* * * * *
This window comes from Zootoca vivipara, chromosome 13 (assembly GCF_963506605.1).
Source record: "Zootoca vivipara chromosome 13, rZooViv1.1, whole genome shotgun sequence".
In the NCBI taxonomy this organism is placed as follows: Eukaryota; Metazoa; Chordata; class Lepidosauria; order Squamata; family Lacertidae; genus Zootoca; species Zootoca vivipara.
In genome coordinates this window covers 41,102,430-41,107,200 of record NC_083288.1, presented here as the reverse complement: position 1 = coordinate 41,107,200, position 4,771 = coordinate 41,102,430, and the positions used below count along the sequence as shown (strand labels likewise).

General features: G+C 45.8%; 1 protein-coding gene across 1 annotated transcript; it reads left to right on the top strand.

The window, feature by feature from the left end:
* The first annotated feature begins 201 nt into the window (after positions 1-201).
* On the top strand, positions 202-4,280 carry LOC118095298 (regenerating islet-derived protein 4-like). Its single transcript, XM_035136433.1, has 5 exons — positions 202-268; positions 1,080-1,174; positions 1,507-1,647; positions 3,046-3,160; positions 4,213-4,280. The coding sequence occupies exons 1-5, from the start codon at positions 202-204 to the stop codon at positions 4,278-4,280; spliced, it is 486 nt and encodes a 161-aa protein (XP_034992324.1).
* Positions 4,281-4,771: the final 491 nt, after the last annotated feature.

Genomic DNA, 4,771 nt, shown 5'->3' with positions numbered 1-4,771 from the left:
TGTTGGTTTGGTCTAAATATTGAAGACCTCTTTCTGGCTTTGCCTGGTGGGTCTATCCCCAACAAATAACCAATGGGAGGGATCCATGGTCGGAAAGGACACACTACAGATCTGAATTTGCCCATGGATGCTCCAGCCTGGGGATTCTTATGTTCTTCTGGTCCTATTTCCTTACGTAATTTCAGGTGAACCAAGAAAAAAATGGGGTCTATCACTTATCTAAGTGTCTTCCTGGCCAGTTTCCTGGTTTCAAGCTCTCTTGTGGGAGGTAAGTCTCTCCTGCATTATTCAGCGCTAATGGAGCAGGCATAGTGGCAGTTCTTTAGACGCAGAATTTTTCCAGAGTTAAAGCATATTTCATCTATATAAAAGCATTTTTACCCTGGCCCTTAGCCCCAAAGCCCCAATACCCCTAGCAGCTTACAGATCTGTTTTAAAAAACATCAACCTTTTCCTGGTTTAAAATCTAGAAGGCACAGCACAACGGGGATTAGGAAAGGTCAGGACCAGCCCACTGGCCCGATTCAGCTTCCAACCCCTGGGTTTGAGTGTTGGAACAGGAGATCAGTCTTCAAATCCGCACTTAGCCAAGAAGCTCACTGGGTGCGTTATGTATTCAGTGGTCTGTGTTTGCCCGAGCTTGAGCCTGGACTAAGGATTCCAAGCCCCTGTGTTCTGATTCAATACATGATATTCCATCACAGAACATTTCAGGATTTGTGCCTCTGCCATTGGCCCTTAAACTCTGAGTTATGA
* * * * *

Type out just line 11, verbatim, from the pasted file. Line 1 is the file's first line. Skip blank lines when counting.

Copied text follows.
TGTTGGTTTGGTCTAAATATTGAAGACCTCTTTCTGGCTTTGCCTGGTGGGTCTATCCCCAACAAATAACCAATGGGAGGGATCCATGGTCGGAAAGGACACACTACAGATCTGAATTTGCCCATGGATGCTCCAGCCTGGGGATTCTTATGTTCTTCTGGTCCTATTTCCTTACGTAATTTCAGGTGAACCAAGAAAAAAATGGGGTCTATCACTTATCTAAGTGTCTTCCTGGCCAGTTTCCTGGTTTCAAGCTCTCTTGTGGGAGGTAAGTCTCTCCTGCATTATTCAGCGCTAATGGAGCAGGCATAGTGGCAGTTCTTTAGACGCAGAATTTTTCCAGAGTTAAAGCATATTTCATCTATATAAAAGCATTTTTACCCTGGCCCTTAGCCCCAAAGCCCCAATACCCCTAGCAGCTTACAGATCTGTTTTAAAAAACATCAACCTTTTCCTGGTTTAAAATCTAGAAGGCACAGCACAACGGGGATTAGGAAAGGTCAGGACCAGCCCACTGGCCCGATTCAGCTTCCAACCCCTGGGTTTGAGTGTTGGAACAGGAGATCAGTCTTCAAATCCGCACTTAGCCAAGAAGCTCACTGGGTGCGTTATGTATTCAGTGGTCTGTGTTTGCCCGAGCTTGAGCCTGGACTAAGGATTCCAAGCCCCTGTGTTCTGATTCAATACATGATATTCCATCACAGAACATTTCAGGATTTGTGCCTCTGCCATTGGCCCTTAAACTCTGAGTTATGA